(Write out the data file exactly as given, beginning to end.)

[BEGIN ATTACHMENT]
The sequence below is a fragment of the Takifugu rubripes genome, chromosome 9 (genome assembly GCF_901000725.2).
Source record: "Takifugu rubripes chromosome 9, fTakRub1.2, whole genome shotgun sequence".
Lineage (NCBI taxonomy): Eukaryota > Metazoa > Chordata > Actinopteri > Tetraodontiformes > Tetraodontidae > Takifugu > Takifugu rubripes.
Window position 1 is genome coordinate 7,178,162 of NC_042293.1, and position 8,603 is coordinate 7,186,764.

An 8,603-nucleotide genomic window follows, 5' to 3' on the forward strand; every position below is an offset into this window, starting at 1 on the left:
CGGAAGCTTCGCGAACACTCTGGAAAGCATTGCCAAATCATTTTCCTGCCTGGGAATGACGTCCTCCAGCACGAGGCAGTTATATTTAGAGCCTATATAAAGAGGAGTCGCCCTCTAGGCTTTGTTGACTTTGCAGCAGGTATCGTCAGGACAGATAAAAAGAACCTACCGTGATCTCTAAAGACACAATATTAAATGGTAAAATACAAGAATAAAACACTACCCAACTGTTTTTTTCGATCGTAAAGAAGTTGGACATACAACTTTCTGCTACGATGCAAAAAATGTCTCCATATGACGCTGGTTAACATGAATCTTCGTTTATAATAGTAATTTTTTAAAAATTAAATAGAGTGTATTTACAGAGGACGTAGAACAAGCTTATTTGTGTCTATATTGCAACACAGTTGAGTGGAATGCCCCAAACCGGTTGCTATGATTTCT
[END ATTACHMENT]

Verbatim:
The sequence below is a fragment of the Takifugu rubripes genome, chromosome 9 (genome assembly GCF_901000725.2).
Source record: "Takifugu rubripes chromosome 9, fTakRub1.2, whole genome shotgun sequence".
Lineage (NCBI taxonomy): Eukaryota > Metazoa > Chordata > Actinopteri > Tetraodontiformes > Tetraodontidae > Takifugu > Takifugu rubripes.
Window position 1 is genome coordinate 7,178,162 of NC_042293.1, and position 8,603 is coordinate 7,186,764.

An 8,603-nucleotide genomic window follows, 5' to 3' on the forward strand; every position below is an offset into this window, starting at 1 on the left:
CGGAAGCTTCGCGAACACTCTGGAAAGCATTGCCAAATCATTTTCCTGCCTGGGAATGACGTCCTCCAGCACGAGGCAGTTATATTTAGAGCCTATATAAAGAGGAGTCGCCCTCTAGGCTTTGTTGACTTTGCAGCAGGTATCGTCAGGACAGATAAAAAGAACCTACCGTGATCTCTAAAGACACAATATTAAATGGTAAAATACAAGAATAAAACACTACCCAACTGTTTTTTTCGATCGTAAAGAAGTTGGACATACAACTTTCTGCTACGATGCAAAAAATGTCTCCATATGACGCTGGTTAACATGAATCTTCGTTTATAATAGTAATTTTTTAAAAATTAAATAGAGTGTATTTACAGAGGACGTAGAACAAGCTTATTTGTGTCTATATTGCAACACAGTTGAGTGGAATGCCCCAAACCGGTTGCTATGATTTCT